Biden offers third redefinition of what reopening schools means

Since the goalposts have now been dragged back and forth so much that they look like pretzels, we should probably recap the Biden White House’s position on reopening the schools. First, it was almost all schools would be reopened by the end of his first 100 days. Then it was half of the schools to be open one day per week. Then Jen Psaki told us that they just didn’t have enough data to tell us when the schools would be open. (That was only five days ago.) But during Biden’s town hall on CNN last night we received yet another answer. A “majority” of elementary schools will be open five days per week by the end of the first 100 days. Does anyone know who is actually driving this bus right now? (Associated Press)

President Joe Biden is promising a majority of elementary schools will be open five days a week by the end of his first 100 days in office, restating his goal after his administration came under fire when aides said schools would be considered open if they held in-person learning just one day a week.

Biden’s comments, during a CNN town hall in Milwaukee, marked his clearest statement yet on school reopenings. Biden had pledged in December to reopen “the majority of our schools” in his first 100 days but has since faced increasing questions about how he would define and achieve that goal, with school districts operating under a patchwork of different virtual and in-person learning arrangements nationwide.

“I said open a majority of schools in K through eighth grade, because they’re the easiest to open, the most needed to be open in terms of the impact on children and families having to stay home,” Biden said.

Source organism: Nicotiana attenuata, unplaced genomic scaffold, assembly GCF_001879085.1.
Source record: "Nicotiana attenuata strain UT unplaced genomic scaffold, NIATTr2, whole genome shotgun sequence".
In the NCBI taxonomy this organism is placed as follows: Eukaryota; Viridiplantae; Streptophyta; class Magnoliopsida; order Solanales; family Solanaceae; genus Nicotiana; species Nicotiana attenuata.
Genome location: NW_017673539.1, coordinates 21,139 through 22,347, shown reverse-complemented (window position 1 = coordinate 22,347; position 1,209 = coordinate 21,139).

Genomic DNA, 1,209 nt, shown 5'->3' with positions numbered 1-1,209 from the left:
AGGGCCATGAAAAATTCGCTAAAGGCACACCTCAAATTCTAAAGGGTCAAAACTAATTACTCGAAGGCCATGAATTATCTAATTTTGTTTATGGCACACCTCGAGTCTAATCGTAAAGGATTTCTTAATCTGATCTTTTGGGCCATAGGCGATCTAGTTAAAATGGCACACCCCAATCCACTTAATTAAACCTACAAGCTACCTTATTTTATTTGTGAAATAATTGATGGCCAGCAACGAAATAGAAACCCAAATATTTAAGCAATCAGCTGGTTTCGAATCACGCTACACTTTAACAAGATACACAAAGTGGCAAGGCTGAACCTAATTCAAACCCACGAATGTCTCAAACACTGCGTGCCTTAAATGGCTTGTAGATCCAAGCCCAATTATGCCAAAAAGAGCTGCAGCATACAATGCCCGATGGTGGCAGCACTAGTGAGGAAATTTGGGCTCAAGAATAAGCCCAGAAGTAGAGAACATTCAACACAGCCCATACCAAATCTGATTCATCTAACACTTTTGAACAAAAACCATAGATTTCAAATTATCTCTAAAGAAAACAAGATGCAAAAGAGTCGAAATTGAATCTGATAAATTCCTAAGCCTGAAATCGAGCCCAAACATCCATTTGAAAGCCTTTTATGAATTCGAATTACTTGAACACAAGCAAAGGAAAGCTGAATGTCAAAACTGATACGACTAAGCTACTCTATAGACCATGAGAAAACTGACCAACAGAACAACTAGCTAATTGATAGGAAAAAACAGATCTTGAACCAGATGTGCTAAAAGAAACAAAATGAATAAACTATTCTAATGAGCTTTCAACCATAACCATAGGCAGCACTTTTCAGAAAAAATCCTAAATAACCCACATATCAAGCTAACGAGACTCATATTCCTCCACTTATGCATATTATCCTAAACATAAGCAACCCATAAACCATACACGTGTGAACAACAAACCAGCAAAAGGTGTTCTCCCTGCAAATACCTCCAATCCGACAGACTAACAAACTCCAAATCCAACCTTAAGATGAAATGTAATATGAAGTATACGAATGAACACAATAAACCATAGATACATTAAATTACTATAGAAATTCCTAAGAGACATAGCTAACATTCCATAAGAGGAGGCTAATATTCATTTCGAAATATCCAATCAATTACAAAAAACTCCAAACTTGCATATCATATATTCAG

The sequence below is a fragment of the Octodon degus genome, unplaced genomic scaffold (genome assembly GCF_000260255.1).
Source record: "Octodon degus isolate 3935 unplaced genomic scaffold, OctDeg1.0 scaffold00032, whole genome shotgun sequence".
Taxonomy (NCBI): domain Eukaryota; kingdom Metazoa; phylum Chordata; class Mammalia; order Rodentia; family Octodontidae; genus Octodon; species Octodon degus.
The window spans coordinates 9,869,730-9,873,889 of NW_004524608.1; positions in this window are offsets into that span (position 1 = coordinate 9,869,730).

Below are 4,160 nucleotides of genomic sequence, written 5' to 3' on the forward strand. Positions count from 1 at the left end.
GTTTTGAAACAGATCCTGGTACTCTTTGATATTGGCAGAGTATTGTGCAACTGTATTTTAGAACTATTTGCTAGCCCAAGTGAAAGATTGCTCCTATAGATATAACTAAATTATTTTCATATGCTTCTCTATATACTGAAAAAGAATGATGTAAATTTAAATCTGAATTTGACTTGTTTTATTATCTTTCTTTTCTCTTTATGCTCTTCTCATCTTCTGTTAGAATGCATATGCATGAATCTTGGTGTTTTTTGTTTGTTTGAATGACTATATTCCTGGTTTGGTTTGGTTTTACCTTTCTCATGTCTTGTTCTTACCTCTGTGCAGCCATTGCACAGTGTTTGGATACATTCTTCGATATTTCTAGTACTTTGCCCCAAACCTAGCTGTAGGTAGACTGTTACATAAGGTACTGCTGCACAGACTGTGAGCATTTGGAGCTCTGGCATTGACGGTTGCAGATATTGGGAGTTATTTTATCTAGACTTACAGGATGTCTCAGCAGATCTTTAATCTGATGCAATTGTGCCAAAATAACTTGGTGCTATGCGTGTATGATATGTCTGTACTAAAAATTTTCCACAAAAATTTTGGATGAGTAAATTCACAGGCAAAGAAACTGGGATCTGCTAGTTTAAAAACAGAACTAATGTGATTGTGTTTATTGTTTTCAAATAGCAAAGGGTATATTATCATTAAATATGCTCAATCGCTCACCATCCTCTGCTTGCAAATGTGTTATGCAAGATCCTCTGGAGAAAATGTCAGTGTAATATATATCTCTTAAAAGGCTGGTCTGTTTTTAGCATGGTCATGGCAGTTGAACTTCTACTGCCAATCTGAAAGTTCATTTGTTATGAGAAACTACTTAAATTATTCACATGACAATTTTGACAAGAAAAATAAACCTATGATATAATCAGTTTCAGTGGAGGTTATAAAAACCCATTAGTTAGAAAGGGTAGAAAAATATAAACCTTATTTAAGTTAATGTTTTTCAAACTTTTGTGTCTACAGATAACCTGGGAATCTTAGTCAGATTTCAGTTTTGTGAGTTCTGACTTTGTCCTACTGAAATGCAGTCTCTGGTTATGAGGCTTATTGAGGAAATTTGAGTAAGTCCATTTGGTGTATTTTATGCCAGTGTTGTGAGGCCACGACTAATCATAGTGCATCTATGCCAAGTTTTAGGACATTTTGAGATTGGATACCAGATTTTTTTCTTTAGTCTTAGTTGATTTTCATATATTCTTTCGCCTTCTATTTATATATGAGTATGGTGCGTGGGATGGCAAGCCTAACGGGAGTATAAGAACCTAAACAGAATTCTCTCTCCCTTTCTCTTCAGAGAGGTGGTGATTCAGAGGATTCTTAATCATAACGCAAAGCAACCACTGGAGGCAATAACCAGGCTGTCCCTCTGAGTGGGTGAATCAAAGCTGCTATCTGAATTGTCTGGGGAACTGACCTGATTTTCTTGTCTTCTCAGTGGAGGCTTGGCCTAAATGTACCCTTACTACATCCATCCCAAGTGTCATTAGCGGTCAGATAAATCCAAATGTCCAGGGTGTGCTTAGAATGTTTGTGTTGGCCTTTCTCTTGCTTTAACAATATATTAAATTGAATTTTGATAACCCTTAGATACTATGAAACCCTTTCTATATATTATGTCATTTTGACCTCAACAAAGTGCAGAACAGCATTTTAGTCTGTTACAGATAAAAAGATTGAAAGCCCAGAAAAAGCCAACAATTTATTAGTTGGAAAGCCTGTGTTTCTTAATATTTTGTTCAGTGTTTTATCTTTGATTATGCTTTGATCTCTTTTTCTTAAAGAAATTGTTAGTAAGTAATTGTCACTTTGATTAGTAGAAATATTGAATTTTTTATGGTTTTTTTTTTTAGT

So what happened to all of that stuff Jen Psaki was saying? According to the President, that was “a mistake in the communication.”

Let’s see if we can translate this latest answer into basic English, shall we? First of all, there’s no answer being offered about high school students, arguably the ones most heavily impacted by remote learning and the closest to applying to colleges. Supposedly the danger of virus outbreaks is greater in high schools than in K-8. (I’m still waiting to see the science behind that one.)

So we’re focusing on kindergarten through 8th grade. Joe Biden said, “a majority” of those would be open five days per week by day 100. A majority could mean anywhere from “almost all” of them to fifty percent plus one. That’s a pretty big margin of error that Status Quo Joe is leaving for himself, isn’t it? If we wind up on the low end of that spread, just about half of the schools could still be at one day per week with the rest of the days spent using remote learning. Sorry, but that’s nowhere near anything people would consider “reopening the schools.”

We’ve also yet to hear any sort of comprehensive answer from the President about what he plans to do to get control of the teachers’ unions. As long as they keep refusing to send their members back to the classroom until every one of them is vaccinated and all of the school buildings have new air filtration systems, the schools won’t be back to full-time business. Many of them have already demonstrated that they’re not going to be listening to any executive orders from governors and mayors. Does Joe Biden believe that he has some sort of magical ability to bring them to heel with a quick speech?

It sounds to me as if Joe Biden is really starting to regret ever dipping a toe into the entire school reopening debate. A small-government conservative approach would have been to simply say each state and district would need to determine the best, safe plan to reopen and the federal government would supply funding and resources to assist as required. But Uncle Joe’s big-government approach means leading from the top down. Now he has to produce some sort of progress by the end of April or his promise will have proven false.

Wait… does that mean he will have “lied” to the country? Of course not. Perish the thought. It will turn out to be a “verbal misstep.” Or perhaps another “mistake in the communication.”